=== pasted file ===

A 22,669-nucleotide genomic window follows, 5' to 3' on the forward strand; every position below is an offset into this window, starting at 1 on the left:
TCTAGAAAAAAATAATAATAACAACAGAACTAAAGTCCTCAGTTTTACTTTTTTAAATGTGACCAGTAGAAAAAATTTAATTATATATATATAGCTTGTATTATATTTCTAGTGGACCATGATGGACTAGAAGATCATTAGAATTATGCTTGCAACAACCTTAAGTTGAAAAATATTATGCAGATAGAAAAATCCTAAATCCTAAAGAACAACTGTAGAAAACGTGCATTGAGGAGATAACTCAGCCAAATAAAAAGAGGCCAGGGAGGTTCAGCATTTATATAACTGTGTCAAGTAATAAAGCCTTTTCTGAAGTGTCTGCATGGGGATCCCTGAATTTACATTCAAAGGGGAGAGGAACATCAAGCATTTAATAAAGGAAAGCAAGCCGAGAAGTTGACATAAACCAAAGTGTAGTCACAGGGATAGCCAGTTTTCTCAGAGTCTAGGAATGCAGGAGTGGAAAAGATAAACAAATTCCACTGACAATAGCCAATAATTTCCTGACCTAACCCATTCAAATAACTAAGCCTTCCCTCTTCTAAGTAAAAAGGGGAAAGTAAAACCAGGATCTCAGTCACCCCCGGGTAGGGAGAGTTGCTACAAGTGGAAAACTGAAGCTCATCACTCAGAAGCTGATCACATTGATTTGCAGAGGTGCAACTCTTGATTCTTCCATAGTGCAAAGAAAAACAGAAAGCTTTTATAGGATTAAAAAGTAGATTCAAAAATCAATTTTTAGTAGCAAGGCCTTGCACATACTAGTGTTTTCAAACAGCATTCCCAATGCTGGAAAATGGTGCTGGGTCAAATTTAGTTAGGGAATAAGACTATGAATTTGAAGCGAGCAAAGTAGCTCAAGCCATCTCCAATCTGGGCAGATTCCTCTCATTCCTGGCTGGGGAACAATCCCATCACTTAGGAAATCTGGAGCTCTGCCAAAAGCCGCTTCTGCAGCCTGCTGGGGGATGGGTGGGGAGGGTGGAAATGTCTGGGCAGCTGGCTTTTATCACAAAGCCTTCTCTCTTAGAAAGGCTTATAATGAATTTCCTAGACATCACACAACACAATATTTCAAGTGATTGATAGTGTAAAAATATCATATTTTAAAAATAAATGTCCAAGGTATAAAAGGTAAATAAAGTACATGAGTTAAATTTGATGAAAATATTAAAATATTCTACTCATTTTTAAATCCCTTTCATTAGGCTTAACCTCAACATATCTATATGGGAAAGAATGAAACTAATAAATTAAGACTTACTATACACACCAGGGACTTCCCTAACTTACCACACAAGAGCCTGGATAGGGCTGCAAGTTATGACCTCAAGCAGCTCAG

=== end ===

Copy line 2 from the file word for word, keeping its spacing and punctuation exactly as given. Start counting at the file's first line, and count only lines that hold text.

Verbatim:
TCTAGAAAAAAATAATAATAACAACAGAACTAAAGTCCTCAGTTTTACTTTTTTAAATGTGACCAGTAGAAAAAATTTAATTATATATATATAGCTTGTATTATATTTCTAGTGGACCATGATGGACTAGAAGATCATTAGAATTATGCTTGCAACAACCTTAAGTTGAAAAATATTATGCAGATAGAAAAATCCTAAATCCTAAAGAACAACTGTAGAAAACGTGCATTGAGGAGATAACTCAGCCAAATAAAAAGAGGCCAGGGAGGTTCAGCATTTATATAACTGTGTCAAGTAATAAAGCCTTTTCTGAAGTGTCTGCATGGGGATCCCTGAATTTACATTCAAAGGGGAGAGGAACATCAAGCATTTAATAAAGGAAAGCAAGCCGAGAAGTTGACATAAACCAAAGTGTAGTCACAGGGATAGCCAGTTTTCTCAGAGTCTAGGAATGCAGGAGTGGAAAAGATAAACAAATTCCACTGACAATAGCCAATAATTTCCTGACCTAACCCATTCAAATAACTAAGCCTTCCCTCTTCTAAGTAAAAAGGGGAAAGTAAAACCAGGATCTCAGTCACCCCCGGGTAGGGAGAGTTGCTACAAGTGGAAAACTGAAGCTCATCACTCAGAAGCTGATCACATTGATTTGCAGAGGTGCAACTCTTGATTCTTCCATAGTGCAAAGAAAAACAGAAAGCTTTTATAGGATTAAAAAGTAGATTCAAAAATCAATTTTTAGTAGCAAGGCCTTGCACATACTAGTGTTTTCAAACAGCATTCCCAATGCTGGAAAATGGTGCTGGGTCAAATTTAGTTAGGGAATAAGACTATGAATTTGAAGCGAGCAAAGTAGCTCAAGCCATCTCCAATCTGGGCAGATTCCTCTCATTCCTGGCTGGGGAACAATCCCATCACTTAGGAAATCTGGAGCTCTGCCAAAAGCCGCTTCTGCAGCCTGCTGGGGGATGGGTGGGGAGGGTGGAAATGTCTGGGCAGCTGGCTTTTATCACAAAGCCTTCTCTCTTAGAAAGGCTTATAATGAATTTCCTAGACATCACACAACACAATATTTCAAGTGATTGATAGTGTAAAAATATCATATTTTAAAAATAAATGTCCAAGGTATAAAAGGTAAATAAAGTACATGAGTTAAATTTGATGAAAATATTAAAATATTCTACTCATTTTTAAATCCCTTTCATTAGGCTTAACCTCAACATATCTATATGGGAAAGAATGAAACTAATAAATTAAGACTTACTATACACACCAGGGACTTCCCTAACTTACCACACAAGAGCCTGGATAGGGCTGCAAGTTATGACCTCAAGCAGCTCAG